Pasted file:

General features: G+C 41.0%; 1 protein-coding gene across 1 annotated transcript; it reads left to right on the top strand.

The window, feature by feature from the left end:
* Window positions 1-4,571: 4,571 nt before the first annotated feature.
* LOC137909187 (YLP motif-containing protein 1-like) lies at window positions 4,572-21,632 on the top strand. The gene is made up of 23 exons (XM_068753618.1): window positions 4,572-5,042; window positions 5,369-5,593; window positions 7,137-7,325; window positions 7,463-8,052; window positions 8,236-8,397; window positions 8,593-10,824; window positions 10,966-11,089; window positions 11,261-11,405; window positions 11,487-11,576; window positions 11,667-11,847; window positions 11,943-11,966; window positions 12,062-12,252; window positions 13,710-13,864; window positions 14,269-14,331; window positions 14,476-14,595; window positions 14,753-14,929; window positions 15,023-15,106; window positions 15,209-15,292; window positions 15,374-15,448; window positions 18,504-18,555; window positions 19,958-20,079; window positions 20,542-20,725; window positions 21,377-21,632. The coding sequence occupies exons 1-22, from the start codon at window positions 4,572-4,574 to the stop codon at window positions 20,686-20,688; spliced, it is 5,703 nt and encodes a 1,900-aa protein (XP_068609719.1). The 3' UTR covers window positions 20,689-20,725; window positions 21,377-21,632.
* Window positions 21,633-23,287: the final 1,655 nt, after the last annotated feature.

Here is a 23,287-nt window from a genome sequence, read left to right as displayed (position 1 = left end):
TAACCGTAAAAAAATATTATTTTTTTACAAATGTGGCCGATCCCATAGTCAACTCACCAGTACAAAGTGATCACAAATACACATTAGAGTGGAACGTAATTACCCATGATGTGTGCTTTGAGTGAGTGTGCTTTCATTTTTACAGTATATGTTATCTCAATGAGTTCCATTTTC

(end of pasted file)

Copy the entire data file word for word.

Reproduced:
General features: G+C 41.0%; 1 protein-coding gene across 1 annotated transcript; it reads left to right on the top strand.

The window, feature by feature from the left end:
* Window positions 1-4,571: 4,571 nt before the first annotated feature.
* LOC137909187 (YLP motif-containing protein 1-like) lies at window positions 4,572-21,632 on the top strand. The gene is made up of 23 exons (XM_068753618.1): window positions 4,572-5,042; window positions 5,369-5,593; window positions 7,137-7,325; window positions 7,463-8,052; window positions 8,236-8,397; window positions 8,593-10,824; window positions 10,966-11,089; window positions 11,261-11,405; window positions 11,487-11,576; window positions 11,667-11,847; window positions 11,943-11,966; window positions 12,062-12,252; window positions 13,710-13,864; window positions 14,269-14,331; window positions 14,476-14,595; window positions 14,753-14,929; window positions 15,023-15,106; window positions 15,209-15,292; window positions 15,374-15,448; window positions 18,504-18,555; window positions 19,958-20,079; window positions 20,542-20,725; window positions 21,377-21,632. The coding sequence occupies exons 1-22, from the start codon at window positions 4,572-4,574 to the stop codon at window positions 20,686-20,688; spliced, it is 5,703 nt and encodes a 1,900-aa protein (XP_068609719.1). The 3' UTR covers window positions 20,689-20,725; window positions 21,377-21,632.
* Window positions 21,633-23,287: the final 1,655 nt, after the last annotated feature.

Here is a 23,287-nt window from a genome sequence, read left to right as displayed (position 1 = left end):
TAACCGTAAAAAAATATTATTTTTTTACAAATGTGGCCGATCCCATAGTCAACTCACCAGTACAAAGTGATCACAAATACACATTAGAGTGGAACGTAATTACCCATGATGTGTGCTTTGAGTGAGTGTGCTTTCATTTTTACAGTATATGTTATCTCAATGAGTTCCATTTTC